3) Give It Some Time While Making Payments

    If you have no urgent need to move house, it’s worth simply taking the time to reduce your debt-to-income ratio by making more aggressive repayments if you can afford to. Try to get this figure down to 36% or below before seeking finance, as your options will be widened considerably.

    4) Restructure and Consolidate Some Debt

    Restructuring your debt can help you roll multiple monthly payments into one manageable payment at a more favorable rate of interest. Balance transfers can be invaluable in this regard. If you have student loans, consider extending the repayment period. You could think about doing the same with an auto loans.

    Make sure you keep all documentation regarding any debt restructuring. New accounts often take a month or two to crop up on your credit report so be prepared and give the loan officer what he needs to maximize your chances of qualifying for a mortgage with a high debt-to-income ratio.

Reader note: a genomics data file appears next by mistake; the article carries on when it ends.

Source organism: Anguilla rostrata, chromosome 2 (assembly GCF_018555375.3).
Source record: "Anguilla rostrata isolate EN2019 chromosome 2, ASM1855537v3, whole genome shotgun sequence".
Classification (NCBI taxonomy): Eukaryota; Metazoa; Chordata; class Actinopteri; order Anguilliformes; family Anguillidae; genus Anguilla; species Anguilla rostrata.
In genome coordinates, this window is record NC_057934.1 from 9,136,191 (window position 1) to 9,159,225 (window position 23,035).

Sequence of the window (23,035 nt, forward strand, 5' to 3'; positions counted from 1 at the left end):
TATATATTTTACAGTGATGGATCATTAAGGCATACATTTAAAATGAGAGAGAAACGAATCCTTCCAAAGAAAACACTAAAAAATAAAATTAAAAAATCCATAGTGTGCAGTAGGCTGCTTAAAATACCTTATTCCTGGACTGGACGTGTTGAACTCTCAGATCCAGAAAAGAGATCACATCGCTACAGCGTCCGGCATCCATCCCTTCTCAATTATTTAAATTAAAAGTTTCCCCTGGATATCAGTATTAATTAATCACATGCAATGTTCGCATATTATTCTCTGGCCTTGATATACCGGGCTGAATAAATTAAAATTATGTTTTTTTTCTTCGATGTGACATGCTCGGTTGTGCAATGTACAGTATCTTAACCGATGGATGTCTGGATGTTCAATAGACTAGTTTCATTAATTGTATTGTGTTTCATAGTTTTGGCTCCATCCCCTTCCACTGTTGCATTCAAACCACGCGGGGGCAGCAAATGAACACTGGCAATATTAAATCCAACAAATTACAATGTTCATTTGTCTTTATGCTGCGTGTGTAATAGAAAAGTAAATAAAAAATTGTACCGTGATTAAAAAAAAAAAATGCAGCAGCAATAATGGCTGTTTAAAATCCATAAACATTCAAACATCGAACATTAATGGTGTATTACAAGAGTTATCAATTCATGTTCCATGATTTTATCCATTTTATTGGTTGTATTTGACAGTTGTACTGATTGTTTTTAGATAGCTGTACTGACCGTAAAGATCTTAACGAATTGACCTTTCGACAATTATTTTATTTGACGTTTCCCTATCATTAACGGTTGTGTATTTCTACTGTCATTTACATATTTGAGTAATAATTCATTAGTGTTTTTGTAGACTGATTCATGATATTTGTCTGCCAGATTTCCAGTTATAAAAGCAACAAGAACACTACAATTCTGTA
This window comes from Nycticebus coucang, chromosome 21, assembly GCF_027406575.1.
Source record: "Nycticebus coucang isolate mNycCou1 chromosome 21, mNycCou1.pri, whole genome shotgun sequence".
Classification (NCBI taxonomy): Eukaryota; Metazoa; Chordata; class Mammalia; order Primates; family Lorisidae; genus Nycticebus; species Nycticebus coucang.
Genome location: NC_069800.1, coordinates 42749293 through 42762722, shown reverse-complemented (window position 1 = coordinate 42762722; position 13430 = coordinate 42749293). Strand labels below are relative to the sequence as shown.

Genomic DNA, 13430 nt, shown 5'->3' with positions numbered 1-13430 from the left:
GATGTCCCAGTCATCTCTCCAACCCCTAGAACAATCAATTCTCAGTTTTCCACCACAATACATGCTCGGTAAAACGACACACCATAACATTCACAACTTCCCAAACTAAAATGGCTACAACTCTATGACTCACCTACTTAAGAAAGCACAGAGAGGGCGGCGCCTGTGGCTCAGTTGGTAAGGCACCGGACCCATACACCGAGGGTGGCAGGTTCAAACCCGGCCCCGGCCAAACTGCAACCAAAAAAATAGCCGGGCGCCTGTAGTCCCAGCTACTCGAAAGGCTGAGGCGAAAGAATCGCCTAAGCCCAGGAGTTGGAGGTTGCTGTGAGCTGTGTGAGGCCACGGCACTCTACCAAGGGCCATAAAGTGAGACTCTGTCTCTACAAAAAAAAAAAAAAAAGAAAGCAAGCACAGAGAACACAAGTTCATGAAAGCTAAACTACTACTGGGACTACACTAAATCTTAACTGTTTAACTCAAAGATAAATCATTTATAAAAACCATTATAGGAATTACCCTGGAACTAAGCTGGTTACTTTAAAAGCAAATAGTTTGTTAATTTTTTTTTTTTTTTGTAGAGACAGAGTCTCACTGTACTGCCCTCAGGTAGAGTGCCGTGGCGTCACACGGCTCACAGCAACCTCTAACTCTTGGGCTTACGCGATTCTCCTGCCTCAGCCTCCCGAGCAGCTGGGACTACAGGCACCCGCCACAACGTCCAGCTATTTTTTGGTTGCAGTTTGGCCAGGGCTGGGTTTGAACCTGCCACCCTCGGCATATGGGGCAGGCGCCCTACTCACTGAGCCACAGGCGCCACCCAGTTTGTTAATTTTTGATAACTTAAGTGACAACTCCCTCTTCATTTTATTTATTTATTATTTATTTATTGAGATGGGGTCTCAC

5) Seek Government Assistance

    You might not be aware but there are government programs in place to help borrowers with higher debt-to-income ratios worth investigating. FHA loans allow qualified borrowers with DTI ratios as high as 55% to get the home they want. (4) With a VA loan, recurring debt of 41% is acceptable.

    The HARP (Home Affordable Refinance Program) is ideal if you have very little or negative equity, but you’ve got a payment history in good shape and you’re prepared to refinance.

    6) Consider Cash-Out Refinancing

    Last but by no means least, think about cash-out refinancing. Here, the extra cash is used to pay down those debts which will automatically reduce your debt-to-income ratio. Checks are sent directly to lenders and you might need to close the accounts as well, so this is not an option for everyone.

    As you can see, it’s quite possible to qualify for a mortgage even if you have a high debt-to-income ratio. If you don’t manage to get the finance you need, take a look at the above pointers and see which would work best for your circumstances. Contact Everest Home Mortgage if you want clarification or help with any element of financing a mortgage with a high DTI ratio.